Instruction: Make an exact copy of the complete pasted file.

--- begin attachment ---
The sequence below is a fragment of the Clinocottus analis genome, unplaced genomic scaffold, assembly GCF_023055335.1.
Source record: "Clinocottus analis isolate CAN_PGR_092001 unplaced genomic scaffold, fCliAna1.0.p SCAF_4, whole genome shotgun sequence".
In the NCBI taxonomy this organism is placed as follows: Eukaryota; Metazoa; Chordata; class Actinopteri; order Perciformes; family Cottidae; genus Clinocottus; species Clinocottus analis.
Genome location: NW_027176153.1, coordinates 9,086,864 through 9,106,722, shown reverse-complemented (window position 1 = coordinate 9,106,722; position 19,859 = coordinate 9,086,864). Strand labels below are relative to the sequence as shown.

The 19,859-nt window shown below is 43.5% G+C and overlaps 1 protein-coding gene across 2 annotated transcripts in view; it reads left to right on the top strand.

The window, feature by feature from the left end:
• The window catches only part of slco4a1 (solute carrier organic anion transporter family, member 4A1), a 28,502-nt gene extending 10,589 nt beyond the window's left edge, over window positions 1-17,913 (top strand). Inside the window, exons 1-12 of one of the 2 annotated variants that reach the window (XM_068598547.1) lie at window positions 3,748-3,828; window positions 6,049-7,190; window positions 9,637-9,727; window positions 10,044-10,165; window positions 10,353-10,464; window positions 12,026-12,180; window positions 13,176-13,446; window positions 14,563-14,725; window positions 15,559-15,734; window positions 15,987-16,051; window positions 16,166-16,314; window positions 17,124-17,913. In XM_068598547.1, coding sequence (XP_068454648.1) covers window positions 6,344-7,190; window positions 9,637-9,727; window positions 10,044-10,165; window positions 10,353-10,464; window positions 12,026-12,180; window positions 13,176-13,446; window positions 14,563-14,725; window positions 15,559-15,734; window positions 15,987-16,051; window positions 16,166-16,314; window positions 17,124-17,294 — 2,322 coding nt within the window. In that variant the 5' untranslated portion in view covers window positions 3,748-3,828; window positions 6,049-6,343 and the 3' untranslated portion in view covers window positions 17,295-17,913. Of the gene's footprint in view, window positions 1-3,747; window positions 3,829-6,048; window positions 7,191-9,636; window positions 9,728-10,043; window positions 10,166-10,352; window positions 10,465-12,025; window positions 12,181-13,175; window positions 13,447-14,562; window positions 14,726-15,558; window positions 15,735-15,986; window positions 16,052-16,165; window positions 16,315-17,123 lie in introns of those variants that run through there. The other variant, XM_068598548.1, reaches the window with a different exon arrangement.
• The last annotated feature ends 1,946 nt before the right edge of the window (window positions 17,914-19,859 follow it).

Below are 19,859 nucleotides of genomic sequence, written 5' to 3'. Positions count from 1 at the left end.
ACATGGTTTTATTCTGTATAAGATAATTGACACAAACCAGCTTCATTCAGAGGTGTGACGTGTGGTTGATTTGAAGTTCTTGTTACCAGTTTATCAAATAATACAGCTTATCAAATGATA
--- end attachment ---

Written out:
The sequence below is a fragment of the Clinocottus analis genome, unplaced genomic scaffold, assembly GCF_023055335.1.
Source record: "Clinocottus analis isolate CAN_PGR_092001 unplaced genomic scaffold, fCliAna1.0.p SCAF_4, whole genome shotgun sequence".
In the NCBI taxonomy this organism is placed as follows: Eukaryota; Metazoa; Chordata; class Actinopteri; order Perciformes; family Cottidae; genus Clinocottus; species Clinocottus analis.
Genome location: NW_027176153.1, coordinates 9,086,864 through 9,106,722, shown reverse-complemented (window position 1 = coordinate 9,106,722; position 19,859 = coordinate 9,086,864). Strand labels below are relative to the sequence as shown.

The 19,859-nt window shown below is 43.5% G+C and overlaps 1 protein-coding gene across 2 annotated transcripts in view; it reads left to right on the top strand.

The window, feature by feature from the left end:
• The window catches only part of slco4a1 (solute carrier organic anion transporter family, member 4A1), a 28,502-nt gene extending 10,589 nt beyond the window's left edge, over window positions 1-17,913 (top strand). Inside the window, exons 1-12 of one of the 2 annotated variants that reach the window (XM_068598547.1) lie at window positions 3,748-3,828; window positions 6,049-7,190; window positions 9,637-9,727; window positions 10,044-10,165; window positions 10,353-10,464; window positions 12,026-12,180; window positions 13,176-13,446; window positions 14,563-14,725; window positions 15,559-15,734; window positions 15,987-16,051; window positions 16,166-16,314; window positions 17,124-17,913. In XM_068598547.1, coding sequence (XP_068454648.1) covers window positions 6,344-7,190; window positions 9,637-9,727; window positions 10,044-10,165; window positions 10,353-10,464; window positions 12,026-12,180; window positions 13,176-13,446; window positions 14,563-14,725; window positions 15,559-15,734; window positions 15,987-16,051; window positions 16,166-16,314; window positions 17,124-17,294 — 2,322 coding nt within the window. In that variant the 5' untranslated portion in view covers window positions 3,748-3,828; window positions 6,049-6,343 and the 3' untranslated portion in view covers window positions 17,295-17,913. Of the gene's footprint in view, window positions 1-3,747; window positions 3,829-6,048; window positions 7,191-9,636; window positions 9,728-10,043; window positions 10,166-10,352; window positions 10,465-12,025; window positions 12,181-13,175; window positions 13,447-14,562; window positions 14,726-15,558; window positions 15,735-15,986; window positions 16,052-16,165; window positions 16,315-17,123 lie in introns of those variants that run through there. The other variant, XM_068598548.1, reaches the window with a different exon arrangement.
• The last annotated feature ends 1,946 nt before the right edge of the window (window positions 17,914-19,859 follow it).

Below are 19,859 nucleotides of genomic sequence, written 5' to 3'. Positions count from 1 at the left end.
ACATGGTTTTATTCTGTATAAGATAATTGACACAAACCAGCTTCATTCAGAGGTGTGACGTGTGGTTGATTTGAAGTTCTTGTTACCAGTTTATCAAATAATACAGCTTATCAAATGATA